Letting Go

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P1230587Letting Go

I am walking down from one of the short walks (Camino de San Miguel) right off the monastery in Montserrat, at the top of which is a crucifix overlooking the Basilica and Monastery, when I see the embellished trash bin. It makes me smile, this bit of graffiti.

Practice is like this. We all have our crosses. We bear these things, carrying it laboriously up the mountain. And then we mount them, making them into monuments of our suffering, reminders of our sacrifice–which is, to a point, fine, when it’s all part of a process.

Because we must eventually come down from these peaks and return to where we and others live. And when we do, we must ask ourselves, is there more to leave behind, what subtle energy or feeling is piggyback riding its way down with me?

Up or down, this road of surrender is not easy, but it is also littered with opportunities to let go, to throw away that which is no longer necessary, and to lighten the load on the long walk home.

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Snakes & Ladders, The Game of Practice

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Surely as we develop strength and flexibility, both in the body and in the mind, the practice should get easier. Right?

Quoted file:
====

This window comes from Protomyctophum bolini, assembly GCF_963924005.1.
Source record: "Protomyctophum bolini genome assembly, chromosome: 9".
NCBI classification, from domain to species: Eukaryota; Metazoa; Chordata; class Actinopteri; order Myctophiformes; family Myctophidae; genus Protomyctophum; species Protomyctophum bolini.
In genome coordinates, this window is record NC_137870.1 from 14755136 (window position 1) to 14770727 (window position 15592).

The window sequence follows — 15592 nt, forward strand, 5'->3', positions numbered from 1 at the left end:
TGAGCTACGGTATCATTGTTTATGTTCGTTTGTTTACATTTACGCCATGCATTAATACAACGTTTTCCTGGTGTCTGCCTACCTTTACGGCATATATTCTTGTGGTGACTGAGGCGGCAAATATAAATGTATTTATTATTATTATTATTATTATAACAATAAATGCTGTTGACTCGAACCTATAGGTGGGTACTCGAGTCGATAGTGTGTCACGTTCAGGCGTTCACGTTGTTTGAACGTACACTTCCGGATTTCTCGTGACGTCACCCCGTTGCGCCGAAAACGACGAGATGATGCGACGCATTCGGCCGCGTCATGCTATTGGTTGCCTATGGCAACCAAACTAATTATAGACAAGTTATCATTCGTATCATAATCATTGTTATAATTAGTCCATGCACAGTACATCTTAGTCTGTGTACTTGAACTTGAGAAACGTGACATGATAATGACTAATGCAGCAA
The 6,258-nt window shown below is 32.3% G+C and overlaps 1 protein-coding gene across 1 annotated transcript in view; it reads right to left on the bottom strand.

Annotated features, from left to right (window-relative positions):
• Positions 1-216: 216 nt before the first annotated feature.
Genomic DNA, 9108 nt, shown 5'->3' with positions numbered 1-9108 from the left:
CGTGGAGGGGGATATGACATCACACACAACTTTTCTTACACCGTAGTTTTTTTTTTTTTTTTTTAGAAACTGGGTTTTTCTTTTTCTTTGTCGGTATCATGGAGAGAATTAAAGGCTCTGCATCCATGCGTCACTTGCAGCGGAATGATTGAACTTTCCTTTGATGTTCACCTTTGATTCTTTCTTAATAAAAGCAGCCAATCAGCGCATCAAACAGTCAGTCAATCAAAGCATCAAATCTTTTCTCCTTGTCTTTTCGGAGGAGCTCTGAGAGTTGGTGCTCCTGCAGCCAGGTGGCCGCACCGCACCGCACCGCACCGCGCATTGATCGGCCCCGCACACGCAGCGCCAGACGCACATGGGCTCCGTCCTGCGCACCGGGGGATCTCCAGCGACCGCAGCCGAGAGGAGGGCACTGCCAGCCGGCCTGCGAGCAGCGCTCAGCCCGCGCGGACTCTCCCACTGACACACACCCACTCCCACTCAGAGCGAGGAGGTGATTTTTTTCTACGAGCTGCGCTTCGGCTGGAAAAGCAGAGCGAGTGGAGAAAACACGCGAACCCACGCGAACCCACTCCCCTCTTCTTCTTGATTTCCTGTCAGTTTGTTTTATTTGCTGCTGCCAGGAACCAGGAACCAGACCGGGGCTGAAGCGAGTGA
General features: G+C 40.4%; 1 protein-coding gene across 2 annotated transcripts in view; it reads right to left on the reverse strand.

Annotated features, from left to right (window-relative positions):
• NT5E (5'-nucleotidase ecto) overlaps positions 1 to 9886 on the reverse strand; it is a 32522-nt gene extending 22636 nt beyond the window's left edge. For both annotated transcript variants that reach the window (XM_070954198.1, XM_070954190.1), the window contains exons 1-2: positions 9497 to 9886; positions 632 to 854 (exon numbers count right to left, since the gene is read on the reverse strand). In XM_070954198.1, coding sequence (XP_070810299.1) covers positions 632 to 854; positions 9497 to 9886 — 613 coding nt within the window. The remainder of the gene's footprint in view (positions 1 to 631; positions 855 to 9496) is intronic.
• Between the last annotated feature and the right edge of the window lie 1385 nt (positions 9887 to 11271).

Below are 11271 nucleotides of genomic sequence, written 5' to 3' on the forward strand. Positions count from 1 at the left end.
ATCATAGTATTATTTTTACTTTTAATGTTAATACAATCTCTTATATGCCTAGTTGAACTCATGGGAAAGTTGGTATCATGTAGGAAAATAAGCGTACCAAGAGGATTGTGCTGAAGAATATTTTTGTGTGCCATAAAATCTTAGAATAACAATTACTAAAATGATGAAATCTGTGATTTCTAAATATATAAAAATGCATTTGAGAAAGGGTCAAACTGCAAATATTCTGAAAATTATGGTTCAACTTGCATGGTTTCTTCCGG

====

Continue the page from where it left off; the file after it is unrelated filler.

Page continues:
Practice doesn’t always work that way; it isn’t black and white; it isn’t so straightforward.

Since last week, for example, I’ve been struggling with kapotasana (pidgeon pose), a posture that I had thought I’d gotten to know, gotten comfortable with. Kapo and I made friends, I thought…

But between deepening my relationship with my leg behind the head and the winter weather here in Barcelona (it’s mild I know, but I am have been living many many many years in the tropics), what was once manageable has gotten a whole lot harder. In fact, backbending in general, which I really love, has changed so dramatically over the last two weeks, it’s been startlingly humbling.

I realize, however, that I have a choice: I could despair, I could get frustrated or angry, I could give up this crazy leg behind the head business and preserve the postures that I’d worked so hard  for, that I was admittedly very attached to–the later of which may be one of the reasons, along with tight hips, why it’s taken me so log to get here, this awkward place–

Or I could just practice; practice with acceptance that my body is adapting and that it’s not always easy; practice with patience that these openings take time; practice with understanding that moving forward sometimes comes with its share of backsliding–that practice is an interesting game of snakes and ladders; practice with trust, with faith in this system which has just about turned around every limited thought I have even had about the bounds of my own physical body; practice with love, showing up everyday with an open heart and mind…

Guruji, Pattabhi Jois, said it best: “Practice, practice, all is coming…”

PHOTO: This photo–like practice, like life–taken in “black and white” is full of subtleties in tone and shades. We will be talking more about the struggles that come with practice on the Sunday, March 1 workshop on the Bhagavad Gita, Pazzifica Ashtanga Yoga, Barcelona. More details on www.pazzifica.com.

Full-ness

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Full-ness

This is a time to fill your cup and drink.
Drink as much as you want,
feel free to quench your thirst.